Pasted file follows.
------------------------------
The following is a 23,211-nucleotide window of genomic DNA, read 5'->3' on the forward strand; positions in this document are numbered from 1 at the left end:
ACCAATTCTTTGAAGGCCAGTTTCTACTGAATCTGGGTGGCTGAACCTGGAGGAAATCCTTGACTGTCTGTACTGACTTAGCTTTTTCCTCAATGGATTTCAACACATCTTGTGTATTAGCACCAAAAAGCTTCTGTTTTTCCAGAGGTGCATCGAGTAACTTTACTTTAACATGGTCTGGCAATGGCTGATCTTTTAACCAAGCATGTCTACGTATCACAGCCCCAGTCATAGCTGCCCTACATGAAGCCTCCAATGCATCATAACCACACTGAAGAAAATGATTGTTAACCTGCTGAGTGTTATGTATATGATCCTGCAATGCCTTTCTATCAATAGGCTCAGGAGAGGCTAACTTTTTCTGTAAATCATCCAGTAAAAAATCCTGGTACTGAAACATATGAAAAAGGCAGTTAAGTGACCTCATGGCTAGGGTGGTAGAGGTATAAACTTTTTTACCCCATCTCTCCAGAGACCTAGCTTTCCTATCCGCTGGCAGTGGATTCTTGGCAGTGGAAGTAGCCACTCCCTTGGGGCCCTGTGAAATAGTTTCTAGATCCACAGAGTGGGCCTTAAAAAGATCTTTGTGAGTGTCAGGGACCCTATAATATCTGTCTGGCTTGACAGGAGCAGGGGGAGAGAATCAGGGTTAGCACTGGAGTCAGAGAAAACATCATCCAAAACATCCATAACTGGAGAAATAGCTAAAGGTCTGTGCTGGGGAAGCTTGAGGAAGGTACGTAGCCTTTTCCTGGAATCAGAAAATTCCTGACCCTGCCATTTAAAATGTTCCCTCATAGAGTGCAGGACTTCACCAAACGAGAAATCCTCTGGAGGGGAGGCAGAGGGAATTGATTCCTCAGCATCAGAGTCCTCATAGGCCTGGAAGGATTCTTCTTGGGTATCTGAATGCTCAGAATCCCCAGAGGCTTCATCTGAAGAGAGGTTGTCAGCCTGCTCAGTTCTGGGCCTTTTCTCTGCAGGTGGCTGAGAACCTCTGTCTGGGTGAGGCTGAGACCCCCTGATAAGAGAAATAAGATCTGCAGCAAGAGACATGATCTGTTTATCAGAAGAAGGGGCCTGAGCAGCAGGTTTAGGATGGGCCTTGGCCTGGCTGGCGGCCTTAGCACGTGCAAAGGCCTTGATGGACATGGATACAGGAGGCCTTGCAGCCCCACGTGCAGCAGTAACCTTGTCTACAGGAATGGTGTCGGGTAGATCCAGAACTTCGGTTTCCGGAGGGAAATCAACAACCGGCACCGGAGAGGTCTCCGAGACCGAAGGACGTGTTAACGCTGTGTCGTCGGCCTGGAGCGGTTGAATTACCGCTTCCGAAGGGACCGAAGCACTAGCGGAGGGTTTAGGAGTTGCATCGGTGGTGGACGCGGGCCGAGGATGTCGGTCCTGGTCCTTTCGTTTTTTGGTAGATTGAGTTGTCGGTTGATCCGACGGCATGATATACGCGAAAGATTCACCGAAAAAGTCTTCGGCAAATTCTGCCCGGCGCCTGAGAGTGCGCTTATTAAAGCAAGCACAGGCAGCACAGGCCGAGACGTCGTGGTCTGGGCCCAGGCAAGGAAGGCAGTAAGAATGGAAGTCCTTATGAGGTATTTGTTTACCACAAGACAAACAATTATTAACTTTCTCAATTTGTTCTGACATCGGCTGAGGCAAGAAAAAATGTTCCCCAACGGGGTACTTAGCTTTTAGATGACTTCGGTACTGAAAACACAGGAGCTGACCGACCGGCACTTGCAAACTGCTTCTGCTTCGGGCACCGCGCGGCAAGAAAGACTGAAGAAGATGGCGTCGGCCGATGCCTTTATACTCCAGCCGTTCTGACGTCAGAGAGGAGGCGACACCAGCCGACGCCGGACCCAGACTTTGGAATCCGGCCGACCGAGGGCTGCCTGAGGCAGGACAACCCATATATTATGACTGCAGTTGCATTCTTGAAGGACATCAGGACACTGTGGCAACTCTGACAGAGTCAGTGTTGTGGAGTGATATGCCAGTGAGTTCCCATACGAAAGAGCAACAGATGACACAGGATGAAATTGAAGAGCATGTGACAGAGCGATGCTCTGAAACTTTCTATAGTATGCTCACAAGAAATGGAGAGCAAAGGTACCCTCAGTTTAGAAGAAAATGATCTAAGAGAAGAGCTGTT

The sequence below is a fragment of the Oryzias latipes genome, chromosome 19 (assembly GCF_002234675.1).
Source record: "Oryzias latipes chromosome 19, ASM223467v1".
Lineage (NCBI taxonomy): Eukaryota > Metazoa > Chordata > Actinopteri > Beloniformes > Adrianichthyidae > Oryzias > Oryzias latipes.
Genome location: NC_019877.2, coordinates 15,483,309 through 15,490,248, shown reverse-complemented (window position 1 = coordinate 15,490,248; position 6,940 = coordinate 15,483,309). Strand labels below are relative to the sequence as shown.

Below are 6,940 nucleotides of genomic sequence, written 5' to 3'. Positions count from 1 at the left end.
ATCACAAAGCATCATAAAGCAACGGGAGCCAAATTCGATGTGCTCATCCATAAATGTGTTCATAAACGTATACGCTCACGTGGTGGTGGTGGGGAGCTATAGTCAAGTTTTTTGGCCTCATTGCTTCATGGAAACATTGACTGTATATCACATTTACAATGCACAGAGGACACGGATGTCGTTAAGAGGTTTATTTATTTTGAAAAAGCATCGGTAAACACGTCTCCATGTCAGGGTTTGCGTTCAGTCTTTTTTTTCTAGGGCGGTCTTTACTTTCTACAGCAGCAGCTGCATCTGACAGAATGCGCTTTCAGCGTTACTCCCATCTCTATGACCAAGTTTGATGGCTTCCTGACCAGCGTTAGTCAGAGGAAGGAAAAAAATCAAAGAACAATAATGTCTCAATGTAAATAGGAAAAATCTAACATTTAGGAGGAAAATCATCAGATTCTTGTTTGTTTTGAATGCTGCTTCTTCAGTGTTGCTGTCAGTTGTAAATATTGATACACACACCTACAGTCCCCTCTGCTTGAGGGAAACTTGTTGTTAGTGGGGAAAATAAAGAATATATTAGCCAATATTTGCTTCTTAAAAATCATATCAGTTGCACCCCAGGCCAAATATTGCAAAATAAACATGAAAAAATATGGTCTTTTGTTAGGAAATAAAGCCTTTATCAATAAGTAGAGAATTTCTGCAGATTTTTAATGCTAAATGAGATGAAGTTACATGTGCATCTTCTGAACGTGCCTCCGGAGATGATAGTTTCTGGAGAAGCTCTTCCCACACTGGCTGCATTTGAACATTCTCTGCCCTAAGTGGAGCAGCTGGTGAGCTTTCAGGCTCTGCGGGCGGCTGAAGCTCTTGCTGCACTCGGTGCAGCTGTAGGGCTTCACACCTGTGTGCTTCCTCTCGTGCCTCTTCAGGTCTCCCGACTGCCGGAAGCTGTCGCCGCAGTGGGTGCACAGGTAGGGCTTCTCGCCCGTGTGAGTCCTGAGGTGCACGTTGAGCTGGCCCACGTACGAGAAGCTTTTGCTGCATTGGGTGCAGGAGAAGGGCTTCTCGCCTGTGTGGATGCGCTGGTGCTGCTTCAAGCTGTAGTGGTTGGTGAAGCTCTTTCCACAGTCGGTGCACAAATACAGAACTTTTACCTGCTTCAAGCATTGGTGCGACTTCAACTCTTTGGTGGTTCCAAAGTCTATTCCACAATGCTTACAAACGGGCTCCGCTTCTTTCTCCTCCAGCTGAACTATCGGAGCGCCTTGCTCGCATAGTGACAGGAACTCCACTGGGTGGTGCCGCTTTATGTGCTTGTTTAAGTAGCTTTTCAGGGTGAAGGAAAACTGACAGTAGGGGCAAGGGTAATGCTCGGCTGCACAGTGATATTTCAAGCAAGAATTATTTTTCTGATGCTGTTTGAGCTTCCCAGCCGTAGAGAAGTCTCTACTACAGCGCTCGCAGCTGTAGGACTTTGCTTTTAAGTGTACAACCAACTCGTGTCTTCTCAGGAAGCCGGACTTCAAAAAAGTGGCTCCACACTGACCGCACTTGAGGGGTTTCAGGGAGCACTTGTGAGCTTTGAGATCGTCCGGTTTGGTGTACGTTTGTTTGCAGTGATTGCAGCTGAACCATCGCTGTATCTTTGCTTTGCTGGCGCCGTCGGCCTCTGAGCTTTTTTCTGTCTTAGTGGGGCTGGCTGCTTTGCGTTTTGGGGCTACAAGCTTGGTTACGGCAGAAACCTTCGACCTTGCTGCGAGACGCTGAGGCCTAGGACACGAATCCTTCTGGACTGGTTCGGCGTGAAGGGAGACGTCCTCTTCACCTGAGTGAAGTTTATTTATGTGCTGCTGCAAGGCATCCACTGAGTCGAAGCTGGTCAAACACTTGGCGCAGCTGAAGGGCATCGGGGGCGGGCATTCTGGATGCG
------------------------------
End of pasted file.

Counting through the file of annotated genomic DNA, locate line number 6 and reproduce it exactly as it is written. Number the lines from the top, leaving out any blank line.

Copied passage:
Genome location: NC_019877.2, coordinates 15,483,309 through 15,490,248, shown reverse-complemented (window position 1 = coordinate 15,490,248; position 6,940 = coordinate 15,483,309). Strand labels below are relative to the sequence as shown.